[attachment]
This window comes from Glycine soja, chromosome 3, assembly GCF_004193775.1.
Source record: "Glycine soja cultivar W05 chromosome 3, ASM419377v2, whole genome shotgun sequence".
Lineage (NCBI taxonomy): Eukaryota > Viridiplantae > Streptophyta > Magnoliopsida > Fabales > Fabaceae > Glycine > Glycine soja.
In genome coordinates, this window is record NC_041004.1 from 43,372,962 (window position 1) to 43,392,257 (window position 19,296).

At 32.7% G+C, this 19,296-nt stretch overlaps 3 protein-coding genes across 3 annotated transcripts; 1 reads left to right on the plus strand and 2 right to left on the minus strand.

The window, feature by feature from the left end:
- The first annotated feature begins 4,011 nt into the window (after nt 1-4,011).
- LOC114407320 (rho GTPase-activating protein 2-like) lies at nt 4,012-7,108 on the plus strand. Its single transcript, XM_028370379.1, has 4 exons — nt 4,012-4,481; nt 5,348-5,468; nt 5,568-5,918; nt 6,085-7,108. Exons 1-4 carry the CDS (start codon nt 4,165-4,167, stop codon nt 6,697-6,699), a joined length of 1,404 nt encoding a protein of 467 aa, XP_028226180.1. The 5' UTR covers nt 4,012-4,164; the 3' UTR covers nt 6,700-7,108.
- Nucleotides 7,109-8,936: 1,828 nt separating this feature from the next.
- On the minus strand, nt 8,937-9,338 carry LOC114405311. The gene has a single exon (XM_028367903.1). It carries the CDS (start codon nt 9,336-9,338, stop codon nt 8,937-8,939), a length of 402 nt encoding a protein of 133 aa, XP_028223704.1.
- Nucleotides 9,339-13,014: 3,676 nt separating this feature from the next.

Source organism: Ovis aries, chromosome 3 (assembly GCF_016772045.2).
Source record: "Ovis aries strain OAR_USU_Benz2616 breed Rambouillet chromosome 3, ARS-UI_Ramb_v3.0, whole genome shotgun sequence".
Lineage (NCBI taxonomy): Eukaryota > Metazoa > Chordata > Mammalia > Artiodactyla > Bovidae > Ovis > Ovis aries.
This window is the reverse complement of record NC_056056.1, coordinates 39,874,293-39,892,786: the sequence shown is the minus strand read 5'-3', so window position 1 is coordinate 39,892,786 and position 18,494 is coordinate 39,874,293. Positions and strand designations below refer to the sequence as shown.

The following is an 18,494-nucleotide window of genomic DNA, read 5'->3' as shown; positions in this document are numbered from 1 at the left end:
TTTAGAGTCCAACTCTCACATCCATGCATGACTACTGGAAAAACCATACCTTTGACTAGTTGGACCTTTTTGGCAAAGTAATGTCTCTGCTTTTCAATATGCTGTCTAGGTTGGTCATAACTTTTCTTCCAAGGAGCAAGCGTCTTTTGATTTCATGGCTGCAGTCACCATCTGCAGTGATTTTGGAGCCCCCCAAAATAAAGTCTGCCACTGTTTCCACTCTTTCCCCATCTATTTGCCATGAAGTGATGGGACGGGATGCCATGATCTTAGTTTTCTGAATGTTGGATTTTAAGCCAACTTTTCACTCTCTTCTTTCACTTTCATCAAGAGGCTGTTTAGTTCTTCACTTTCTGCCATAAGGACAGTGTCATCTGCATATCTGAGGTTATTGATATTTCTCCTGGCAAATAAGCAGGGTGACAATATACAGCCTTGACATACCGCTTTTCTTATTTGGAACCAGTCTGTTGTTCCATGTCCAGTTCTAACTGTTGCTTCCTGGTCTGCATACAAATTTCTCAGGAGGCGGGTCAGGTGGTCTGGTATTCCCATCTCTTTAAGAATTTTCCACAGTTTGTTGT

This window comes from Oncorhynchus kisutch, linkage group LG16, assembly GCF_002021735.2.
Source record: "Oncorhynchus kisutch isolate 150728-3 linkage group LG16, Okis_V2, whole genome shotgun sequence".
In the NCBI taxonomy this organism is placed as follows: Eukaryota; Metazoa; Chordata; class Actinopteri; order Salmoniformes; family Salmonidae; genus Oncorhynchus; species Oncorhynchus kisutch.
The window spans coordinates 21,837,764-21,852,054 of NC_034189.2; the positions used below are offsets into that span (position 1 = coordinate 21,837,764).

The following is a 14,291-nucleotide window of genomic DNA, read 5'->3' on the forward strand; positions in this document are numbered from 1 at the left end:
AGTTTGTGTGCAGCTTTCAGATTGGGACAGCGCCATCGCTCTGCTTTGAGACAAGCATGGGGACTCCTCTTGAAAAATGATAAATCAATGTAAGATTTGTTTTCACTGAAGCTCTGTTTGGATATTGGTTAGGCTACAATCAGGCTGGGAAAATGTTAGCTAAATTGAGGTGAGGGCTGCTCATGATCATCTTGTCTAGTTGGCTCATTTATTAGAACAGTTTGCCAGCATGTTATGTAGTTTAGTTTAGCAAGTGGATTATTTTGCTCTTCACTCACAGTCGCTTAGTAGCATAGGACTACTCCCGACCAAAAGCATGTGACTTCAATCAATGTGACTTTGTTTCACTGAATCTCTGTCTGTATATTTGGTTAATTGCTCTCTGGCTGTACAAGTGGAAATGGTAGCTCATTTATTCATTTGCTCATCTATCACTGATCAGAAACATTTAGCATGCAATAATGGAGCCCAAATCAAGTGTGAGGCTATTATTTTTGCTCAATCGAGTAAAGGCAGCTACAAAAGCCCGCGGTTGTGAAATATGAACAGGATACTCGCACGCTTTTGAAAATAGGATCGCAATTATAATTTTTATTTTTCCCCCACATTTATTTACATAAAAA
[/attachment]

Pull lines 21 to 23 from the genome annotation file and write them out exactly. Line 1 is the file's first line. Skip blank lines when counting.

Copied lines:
The window spans coordinates 21,837,764-21,852,054 of NC_034189.2; the positions used below are offsets into that span (position 1 = coordinate 21,837,764).

The following is a 14,291-nucleotide window of genomic DNA, read 5'->3' on the forward strand; positions in this document are numbered from 1 at the left end:
AGTTTGTGTGCAGCTTTCAGATTGGGACAGCGCCATCGCTCTGCTTTGAGACAAGCATGGGGACTCCTCTTGAAAAATGATAAATCAATGTAAGATTTGTTTTCACTGAAGCTCTGTTTGGATATTGGTTAGGCTACAATCAGGCTGGGAAAATGTTAGCTAAATTGAGGTGAGGGCTGCTCATGATCATCTTGTCTAGTTGGCTCATTTATTAGAACAGTTTGCCAGCATGTTATGTAGTTTAGTTTAGCAAGTGGATTATTTTGCTCTTCACTCACAGTCGCTTAGTAGCATAGGACTACTCCCGACCAAAAGCATGTGACTTCAATCAATGTGACTTTGTTTCACTGAATCTCTGTCTGTATATTTGGTTAATTGCTCTCTGGCTGTACAAGTGGAAATGGTAGCTCATTTATTCATTTGCTCATCTATCACTGATCAGAAACATTTAGCATGCAATAATGGAGCCCAAATCAAGTGTGAGGCTATTATTTTTGCTCAATCGAGTAAAGGCAGCTACAAAAGCCCGCGGTTGTGAAATATGAACAGGATACTCGCACGCTTTTGAAAATAGGATCGCAATTATAATTTTTATTTTTCCCCCACATTTATTTACATAAAAA